Meet the co-founder of Crowdcube




Hi Luke, thank you so much for taking part, please tell us about the man behind Crowdcube.

I’m co-founder and Chief Marketing Officer (CMO) of Crowdcube, which I launched together with Darren Westlake in February 2011. My background is in marketing and public relations, and I’ve worked with blue-chip brands and start-ups, as well as run my own marketing consultancy.


You have not only created a platform that startups benefit from, but it has launched many from the ground up. What is the story behind Crowdcube?

We’d witnessed entrepreneurs with great ideas struggling to raise finance from traditional sources, which spurred us on to look for an alternative approach. Rewards-based crowdfunding was gaining in popularity, and we thought the model could be adapted to equity investment – making it more accessible, affordable and rewarding for both investors and entrepreneurs.


Crowdcube is open to everyone, but can anyone take on the role of being an investor?

Yes, as long as they fully understand the risks, and are over 18 years of age. Crowdcube’s aim is to democratise investment – you don’t have to be wealthy to back a business you believe in, you can ‘dip your toe’ in by investing as little as £10.


Do you remember your initial reaction when you realised; yes, this concept is working?

When investment started flowing through the platform, and we could see people really were backing businesses 24 hours a day, seven days a week, we knew the online model was working. We had our proof of concept, businesses were hitting their targets and funding, and we had our first £1 million raise very early on. Our reaction was “wow” – it felt incredible. There was a real sense of achievement and satisfaction in knowing we were helping businesses to fulfil their potential by raising growth capital; all the sacrifice and effort needed to get to that point had been worth it. There really is no better feeling.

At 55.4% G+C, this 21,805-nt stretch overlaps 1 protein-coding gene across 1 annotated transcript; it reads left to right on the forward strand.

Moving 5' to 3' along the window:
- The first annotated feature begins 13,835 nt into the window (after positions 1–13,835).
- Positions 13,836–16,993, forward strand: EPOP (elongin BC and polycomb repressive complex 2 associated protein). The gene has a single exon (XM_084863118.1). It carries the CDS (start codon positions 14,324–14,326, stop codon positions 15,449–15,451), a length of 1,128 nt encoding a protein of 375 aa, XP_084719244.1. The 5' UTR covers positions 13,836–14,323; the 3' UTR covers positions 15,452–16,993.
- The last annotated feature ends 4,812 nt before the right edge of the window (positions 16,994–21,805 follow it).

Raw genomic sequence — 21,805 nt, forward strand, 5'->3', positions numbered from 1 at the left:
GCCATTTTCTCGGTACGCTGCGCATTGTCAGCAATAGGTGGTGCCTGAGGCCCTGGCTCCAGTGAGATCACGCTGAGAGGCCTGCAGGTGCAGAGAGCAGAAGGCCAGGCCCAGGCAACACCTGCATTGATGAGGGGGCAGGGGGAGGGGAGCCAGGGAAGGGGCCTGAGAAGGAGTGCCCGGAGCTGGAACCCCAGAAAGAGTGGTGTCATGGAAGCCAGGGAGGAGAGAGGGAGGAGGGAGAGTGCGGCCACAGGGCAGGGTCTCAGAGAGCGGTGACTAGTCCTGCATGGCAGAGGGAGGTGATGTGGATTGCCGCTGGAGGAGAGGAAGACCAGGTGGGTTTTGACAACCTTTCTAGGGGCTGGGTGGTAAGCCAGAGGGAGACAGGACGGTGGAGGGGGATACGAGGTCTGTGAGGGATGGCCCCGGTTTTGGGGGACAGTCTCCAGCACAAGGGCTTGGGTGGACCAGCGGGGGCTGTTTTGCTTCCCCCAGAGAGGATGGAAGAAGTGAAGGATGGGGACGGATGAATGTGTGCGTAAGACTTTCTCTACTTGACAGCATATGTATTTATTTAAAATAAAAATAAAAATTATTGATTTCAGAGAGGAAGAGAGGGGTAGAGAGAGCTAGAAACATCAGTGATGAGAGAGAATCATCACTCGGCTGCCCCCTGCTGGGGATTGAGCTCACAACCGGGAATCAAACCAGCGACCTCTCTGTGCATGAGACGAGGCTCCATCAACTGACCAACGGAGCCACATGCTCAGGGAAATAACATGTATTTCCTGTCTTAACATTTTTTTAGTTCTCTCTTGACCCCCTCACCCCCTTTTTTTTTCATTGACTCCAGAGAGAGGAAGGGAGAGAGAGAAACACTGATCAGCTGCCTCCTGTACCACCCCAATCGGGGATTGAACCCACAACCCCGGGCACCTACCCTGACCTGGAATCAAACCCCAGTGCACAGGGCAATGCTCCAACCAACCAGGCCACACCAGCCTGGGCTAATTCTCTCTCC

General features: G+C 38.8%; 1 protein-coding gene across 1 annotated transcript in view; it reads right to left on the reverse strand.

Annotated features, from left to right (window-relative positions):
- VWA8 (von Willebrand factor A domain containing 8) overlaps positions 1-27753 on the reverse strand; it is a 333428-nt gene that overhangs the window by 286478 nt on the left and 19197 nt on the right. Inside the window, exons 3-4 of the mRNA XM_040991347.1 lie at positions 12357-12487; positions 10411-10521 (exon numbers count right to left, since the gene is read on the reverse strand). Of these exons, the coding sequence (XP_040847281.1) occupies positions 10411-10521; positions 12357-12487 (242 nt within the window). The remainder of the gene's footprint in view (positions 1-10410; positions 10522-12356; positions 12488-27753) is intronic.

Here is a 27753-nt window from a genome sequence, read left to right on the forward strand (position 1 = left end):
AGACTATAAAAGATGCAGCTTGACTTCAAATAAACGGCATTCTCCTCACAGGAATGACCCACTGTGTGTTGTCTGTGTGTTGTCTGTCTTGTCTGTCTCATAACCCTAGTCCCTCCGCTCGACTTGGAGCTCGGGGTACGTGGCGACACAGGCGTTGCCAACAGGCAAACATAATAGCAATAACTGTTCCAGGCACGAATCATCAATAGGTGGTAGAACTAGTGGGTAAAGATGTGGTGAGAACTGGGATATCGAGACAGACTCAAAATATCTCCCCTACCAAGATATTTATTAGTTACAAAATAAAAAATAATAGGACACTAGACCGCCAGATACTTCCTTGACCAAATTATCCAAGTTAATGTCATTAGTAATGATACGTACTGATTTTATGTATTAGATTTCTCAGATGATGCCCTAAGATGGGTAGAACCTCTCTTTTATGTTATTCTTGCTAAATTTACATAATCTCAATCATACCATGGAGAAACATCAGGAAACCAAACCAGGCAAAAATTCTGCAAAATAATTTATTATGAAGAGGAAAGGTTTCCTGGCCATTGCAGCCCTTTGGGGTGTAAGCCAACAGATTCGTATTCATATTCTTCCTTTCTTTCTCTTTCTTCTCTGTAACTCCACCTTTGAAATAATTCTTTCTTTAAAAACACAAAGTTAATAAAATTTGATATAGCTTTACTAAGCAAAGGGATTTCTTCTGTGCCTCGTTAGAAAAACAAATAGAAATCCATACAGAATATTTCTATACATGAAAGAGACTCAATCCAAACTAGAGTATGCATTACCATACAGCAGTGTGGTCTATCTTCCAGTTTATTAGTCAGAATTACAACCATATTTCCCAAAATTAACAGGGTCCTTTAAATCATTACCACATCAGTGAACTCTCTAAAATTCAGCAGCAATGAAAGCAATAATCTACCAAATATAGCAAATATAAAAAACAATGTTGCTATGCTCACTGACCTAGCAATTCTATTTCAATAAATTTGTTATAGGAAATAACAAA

Are there any plans in the future to introduce other types of investments?

Not at present – we’re 100 percent focused on being the UK’s number one equity crowdfunding platform, and developing and growing what we currently offer businesses and investors.



Most entrepreneurs starting out have a lot of challenges ahead of them, especially funding. What would you say to those who are now ready to approach investors?

Get prepared! Make sure you have data that demonstrates momentum – whether that’s member sign-ups, sales or revenue – and which proves there’s a market for your product or service. You also need to have a strong narrative behind your pitch. What is your success to date? How will you spend the money you raise? Securing lead investment will help, if you can do that – it will validate your business plan and give others the confidence to invest.


How do you relax when you’re not running Crowdcube?

I’m a keen triathlete, so running, cycling and swimming! I also completed a Half Ironman last year.


What would be your biggest marketing tip to get out there as a startup?

Track and measure what you do, to tie your marketing spend directly back to effectiveness and the impact it’s having on the business. This is a lot easier with digital marketing than print or PR for example. You need to find out what really works, and continually optimise resource and money in the right areas. Don’t be afraid to test and try things early on – you can do this on a relatively low budget, and it will make sure you learn quickly what’s most effective for you.


How do you think startups can set themselves apart amid all their competitors

A proposition which is based on creating real value that customers want. If you’re solving a problem that needs to be solved, and doing it better than anyone else, you’re differentiating yourself. Keep the message clear and simple – making the proposition over complicated or too sophisticated will be counterproductive.


How important do you think branding is for small businesses?

It does provide a point of differentiation, but it’s easy to ‘over egg’ branding in the early days. Brand is something which evolves over time, and requires investment, so don’t get too hung up on having everything in place at the start. You need a meaningful, appropriate name and corporate identity which reflect the ethos of the founder, and design that looks professional. Everything else, like key messages for example, can be quite fluid; the full brand identity will develop naturally as you grow.


If you could have anyone record the voice message on your mobile, who would it be and why?

Stephen Fry, because he’s a national treasure and will undoubtedly put a smile on every caller's face.


What plans do you have for Crowdcube over the coming 12 months?

We’ll continue to grow our share in the equity investment space, attract larger and more established later-stage businesses to the platform, increase the size of the funding rounds and accelerate investor returns. We also aim to improve the flow of information ‘the crowd’ receives on how their investments are performing.